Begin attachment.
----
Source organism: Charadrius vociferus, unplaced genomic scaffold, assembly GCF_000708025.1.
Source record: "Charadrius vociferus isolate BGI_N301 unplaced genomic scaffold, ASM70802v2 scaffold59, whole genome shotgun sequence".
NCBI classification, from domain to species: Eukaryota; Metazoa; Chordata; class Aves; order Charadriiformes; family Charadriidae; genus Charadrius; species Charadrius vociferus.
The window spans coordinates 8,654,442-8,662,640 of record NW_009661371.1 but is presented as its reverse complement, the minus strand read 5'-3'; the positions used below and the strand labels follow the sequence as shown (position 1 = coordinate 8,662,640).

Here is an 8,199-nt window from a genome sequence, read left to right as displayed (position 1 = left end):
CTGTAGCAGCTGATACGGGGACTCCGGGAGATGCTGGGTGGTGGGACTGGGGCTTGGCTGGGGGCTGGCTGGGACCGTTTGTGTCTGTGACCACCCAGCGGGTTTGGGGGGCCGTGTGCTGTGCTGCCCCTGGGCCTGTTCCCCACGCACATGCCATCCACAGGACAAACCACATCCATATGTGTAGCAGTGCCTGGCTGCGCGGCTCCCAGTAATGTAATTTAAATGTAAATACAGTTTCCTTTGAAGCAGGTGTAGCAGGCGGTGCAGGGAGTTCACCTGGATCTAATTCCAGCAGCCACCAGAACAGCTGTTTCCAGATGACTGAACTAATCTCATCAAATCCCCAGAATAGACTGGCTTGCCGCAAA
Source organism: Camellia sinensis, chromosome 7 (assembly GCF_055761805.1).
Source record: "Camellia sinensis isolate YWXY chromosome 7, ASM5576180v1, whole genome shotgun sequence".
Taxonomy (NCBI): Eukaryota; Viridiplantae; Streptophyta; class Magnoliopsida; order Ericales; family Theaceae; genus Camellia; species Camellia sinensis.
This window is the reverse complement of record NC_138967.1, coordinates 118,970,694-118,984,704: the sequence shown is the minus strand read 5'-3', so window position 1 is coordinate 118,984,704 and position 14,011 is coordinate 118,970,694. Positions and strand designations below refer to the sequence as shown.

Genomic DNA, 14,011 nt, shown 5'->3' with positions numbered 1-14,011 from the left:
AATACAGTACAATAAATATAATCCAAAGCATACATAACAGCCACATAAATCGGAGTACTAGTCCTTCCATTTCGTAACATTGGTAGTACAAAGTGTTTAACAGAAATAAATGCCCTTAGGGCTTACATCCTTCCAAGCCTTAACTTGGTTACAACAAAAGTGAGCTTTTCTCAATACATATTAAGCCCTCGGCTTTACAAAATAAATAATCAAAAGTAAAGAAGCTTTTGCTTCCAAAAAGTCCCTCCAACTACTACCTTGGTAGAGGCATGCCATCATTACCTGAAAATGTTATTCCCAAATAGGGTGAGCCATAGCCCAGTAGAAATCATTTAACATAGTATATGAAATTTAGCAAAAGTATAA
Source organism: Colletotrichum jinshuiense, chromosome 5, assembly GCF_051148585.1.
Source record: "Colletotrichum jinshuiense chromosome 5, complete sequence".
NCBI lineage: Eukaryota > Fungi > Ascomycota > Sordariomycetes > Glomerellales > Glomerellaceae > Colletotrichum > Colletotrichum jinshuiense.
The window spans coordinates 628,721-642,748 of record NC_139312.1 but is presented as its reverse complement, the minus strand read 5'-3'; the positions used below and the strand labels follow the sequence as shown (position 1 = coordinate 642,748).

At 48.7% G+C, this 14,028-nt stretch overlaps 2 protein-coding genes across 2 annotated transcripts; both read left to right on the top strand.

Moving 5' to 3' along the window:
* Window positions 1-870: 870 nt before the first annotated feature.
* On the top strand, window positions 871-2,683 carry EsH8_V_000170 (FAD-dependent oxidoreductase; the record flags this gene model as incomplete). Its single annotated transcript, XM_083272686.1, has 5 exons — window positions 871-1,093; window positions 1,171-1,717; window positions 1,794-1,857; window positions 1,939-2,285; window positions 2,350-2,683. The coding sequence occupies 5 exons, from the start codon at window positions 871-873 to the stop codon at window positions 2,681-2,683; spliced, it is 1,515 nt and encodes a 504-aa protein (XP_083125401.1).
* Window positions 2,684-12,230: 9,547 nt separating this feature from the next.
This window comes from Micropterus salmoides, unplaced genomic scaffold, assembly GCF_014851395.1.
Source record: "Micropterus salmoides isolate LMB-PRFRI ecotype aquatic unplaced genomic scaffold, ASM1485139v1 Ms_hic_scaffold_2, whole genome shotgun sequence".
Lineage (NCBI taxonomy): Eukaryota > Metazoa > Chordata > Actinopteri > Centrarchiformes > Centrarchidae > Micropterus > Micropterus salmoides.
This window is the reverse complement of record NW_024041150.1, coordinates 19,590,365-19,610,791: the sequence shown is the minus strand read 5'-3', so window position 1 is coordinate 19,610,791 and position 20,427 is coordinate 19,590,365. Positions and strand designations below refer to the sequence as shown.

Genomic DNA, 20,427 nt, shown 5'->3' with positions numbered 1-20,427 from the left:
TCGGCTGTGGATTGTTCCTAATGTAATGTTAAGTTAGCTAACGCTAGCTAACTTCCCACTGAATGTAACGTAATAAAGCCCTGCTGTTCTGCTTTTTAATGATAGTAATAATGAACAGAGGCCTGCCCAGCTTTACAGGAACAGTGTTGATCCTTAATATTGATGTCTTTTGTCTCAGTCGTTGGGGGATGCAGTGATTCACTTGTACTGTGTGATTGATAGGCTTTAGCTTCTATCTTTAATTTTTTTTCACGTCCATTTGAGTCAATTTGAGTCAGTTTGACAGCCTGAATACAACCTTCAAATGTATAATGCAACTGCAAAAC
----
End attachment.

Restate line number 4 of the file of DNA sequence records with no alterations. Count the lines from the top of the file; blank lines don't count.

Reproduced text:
The window spans coordinates 8,654,442-8,662,640 of record NW_009661371.1 but is presented as its reverse complement, the minus strand read 5'-3'; the positions used below and the strand labels follow the sequence as shown (position 1 = coordinate 8,662,640).